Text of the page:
Currently reading: Speed limiters, driver monitors to become mandatory in EU
Number of advanced safety features to become compulsory in new cars sold from May 2022 onwards
James Attwood, digital editor
News
3 mins read
26 March 2019

Cars sold in the European Union from 2022 onwards will be required to be fitted with a range of new safety systems as standard, including intelligent speed limiters and monitors that can detect when a driver is drowsy or distracted.

The European Commission has approved the legislation, which was proposed last year and provisionally approved last month, in a bid to improve road safety. The legislation is due to come into effect from May 2022 for new models that haven’t been designed yet and May 2024 for new versions of models currently on the market. The measures are subject to the formal approval of the European Parliament and EU member states in September.

The legislation will make it compulsory for new cars to be fitted with intelligent speed assistance (ISA) systems, which can use GPS data and sign-recognition cameras to advise drivers of speed limits and, unless overridden, can limit the speed of the vehicle as needed, by way of reducing engine power. Cars will also need to be fitted with an alcohol interlock system, in an attempt to prevent drunk driving.

Distraction monitors will use cameras that can detect when a driver is impaired, tired or not paying attention, and then prompt them to react. Volvo recently announced that it would fit such systems on its vehicles as standard.

The safety features that will become mandatory in passenger cars are:

- Advanced automatic emergency braking systems

- Lane departure warning systems

- Intelligent speed assistance

- Alcohol interlock installation facilitation

- Driver drowsiness and attention warning

- Advanced driver distraction warning

- Emergency stop signal

- Reversing cameras or detectors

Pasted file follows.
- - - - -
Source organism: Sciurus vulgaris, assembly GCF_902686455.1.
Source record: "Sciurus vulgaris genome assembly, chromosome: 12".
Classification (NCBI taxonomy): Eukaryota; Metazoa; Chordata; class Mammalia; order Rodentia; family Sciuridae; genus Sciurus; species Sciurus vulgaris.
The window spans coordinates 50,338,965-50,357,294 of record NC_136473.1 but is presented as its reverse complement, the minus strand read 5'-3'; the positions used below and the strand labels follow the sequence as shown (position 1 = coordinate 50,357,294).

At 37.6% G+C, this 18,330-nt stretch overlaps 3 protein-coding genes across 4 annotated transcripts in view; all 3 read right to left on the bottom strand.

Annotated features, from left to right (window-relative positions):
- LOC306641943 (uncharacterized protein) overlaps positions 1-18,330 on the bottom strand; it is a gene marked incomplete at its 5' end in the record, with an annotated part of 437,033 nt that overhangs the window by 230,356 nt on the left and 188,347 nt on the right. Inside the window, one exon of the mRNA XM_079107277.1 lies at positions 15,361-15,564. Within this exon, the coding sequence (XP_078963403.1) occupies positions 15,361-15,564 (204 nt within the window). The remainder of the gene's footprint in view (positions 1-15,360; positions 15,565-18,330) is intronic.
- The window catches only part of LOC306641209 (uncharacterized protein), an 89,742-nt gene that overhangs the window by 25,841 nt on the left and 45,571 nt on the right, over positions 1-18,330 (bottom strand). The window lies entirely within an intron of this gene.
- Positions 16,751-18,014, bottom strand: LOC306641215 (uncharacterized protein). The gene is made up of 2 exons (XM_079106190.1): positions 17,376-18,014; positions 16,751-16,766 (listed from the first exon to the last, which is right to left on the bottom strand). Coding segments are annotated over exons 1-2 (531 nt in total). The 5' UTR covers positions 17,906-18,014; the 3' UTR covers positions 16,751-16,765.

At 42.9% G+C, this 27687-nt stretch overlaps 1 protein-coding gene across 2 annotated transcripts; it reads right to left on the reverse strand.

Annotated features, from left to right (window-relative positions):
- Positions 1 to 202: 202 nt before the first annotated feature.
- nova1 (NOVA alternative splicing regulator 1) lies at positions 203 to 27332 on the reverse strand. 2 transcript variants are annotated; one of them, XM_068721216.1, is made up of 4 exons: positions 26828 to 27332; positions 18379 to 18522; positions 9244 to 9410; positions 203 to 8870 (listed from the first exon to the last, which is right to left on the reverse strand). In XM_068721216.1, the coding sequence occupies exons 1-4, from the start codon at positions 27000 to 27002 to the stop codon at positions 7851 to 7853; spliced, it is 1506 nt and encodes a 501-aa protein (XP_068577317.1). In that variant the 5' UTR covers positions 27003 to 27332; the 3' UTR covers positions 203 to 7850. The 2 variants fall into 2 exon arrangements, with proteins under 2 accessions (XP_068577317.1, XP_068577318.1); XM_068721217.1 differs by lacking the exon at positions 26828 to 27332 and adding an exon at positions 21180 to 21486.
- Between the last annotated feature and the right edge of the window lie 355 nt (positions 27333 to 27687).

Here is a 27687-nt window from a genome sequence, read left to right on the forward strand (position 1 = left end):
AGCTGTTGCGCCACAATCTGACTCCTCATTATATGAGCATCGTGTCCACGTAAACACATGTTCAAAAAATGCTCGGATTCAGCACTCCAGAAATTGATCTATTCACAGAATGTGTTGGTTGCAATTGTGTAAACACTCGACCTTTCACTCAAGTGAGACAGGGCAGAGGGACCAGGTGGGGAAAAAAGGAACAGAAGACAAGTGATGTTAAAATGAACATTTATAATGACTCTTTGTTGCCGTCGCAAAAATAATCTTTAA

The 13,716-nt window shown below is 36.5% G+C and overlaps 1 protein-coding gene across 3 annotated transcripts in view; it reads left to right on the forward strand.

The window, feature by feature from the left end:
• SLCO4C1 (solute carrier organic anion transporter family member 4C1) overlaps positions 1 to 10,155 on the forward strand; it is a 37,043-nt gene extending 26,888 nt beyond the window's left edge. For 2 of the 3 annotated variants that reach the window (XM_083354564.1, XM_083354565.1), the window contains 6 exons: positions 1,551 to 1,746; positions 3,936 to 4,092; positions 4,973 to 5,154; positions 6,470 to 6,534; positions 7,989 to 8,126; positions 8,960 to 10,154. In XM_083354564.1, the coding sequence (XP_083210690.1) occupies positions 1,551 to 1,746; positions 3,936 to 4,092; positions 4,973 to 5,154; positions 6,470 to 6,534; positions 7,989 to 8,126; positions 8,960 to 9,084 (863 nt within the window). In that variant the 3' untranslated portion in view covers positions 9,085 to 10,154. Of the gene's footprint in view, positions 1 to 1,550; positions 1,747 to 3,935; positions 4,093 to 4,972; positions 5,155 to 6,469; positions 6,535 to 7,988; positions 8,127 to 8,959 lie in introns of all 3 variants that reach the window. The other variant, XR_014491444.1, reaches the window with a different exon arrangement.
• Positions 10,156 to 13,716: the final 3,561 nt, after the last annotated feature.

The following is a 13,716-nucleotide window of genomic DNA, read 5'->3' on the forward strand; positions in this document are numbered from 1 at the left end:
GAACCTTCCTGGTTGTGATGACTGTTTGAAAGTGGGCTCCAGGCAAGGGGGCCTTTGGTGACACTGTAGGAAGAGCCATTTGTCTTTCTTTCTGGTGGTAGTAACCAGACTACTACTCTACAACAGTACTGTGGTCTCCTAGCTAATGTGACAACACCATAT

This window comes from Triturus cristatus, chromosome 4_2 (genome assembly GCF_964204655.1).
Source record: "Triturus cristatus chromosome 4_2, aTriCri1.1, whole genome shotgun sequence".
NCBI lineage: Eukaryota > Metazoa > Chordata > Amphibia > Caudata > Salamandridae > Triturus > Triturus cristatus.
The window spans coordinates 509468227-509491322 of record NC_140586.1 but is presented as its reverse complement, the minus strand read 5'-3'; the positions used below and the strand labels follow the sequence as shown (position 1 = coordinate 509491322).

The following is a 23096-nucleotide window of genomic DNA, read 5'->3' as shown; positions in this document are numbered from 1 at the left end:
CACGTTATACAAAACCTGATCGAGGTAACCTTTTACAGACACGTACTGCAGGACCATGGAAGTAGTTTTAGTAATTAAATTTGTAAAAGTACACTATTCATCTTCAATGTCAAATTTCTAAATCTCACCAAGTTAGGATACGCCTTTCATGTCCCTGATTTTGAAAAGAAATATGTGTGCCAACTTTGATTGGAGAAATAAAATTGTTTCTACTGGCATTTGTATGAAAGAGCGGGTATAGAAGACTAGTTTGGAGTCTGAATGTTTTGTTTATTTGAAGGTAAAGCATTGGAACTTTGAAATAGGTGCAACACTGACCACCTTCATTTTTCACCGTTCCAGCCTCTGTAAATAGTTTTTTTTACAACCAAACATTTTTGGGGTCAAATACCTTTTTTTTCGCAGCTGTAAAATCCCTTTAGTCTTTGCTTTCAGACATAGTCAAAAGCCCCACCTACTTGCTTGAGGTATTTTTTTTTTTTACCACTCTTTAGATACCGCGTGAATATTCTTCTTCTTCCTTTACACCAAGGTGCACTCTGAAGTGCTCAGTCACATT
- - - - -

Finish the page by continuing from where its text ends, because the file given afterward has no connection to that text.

- Accident data recorder

Several of the systems, including AEB, are already widely available and standard on many models, in part because they are now required for a car to score the maximum five stars in the Euro NCAP safety tests.

The European Commission estimates that the measures will save more than 25,000 lives by 2038. Under the new rules, manufacturers will have to ensure the systems are developed in a way that ensures users accept them.

Antonio Avenoso, executive director of the European Transport Safety Council, said: “There have only been a handful of moments in the last 50 years which could be described as big leaps forward for road safety in Europe.

“The mandatory introduction of the seatbelt was one, and the first EU minimum crash safety standards, agreed in 1998, was another. If this agreement is given the formal green light, it will represent another of those moments.”

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If approved, the new legislation will apply to all new cars sold within the EU. While Britain’s planned departure from the EU means those laws won’t apply here, the UK government has hinted that it will keep vehicle safety standards closely aligned with Europe. The complexity of car production means that such systems would likely be fitted to UK models produced for the wider European market in any instance.

Speaking when the proposed legislation was first accepted in February, Matthew Avery, director of research at Thatcham Research, said it was “great news for road safety”.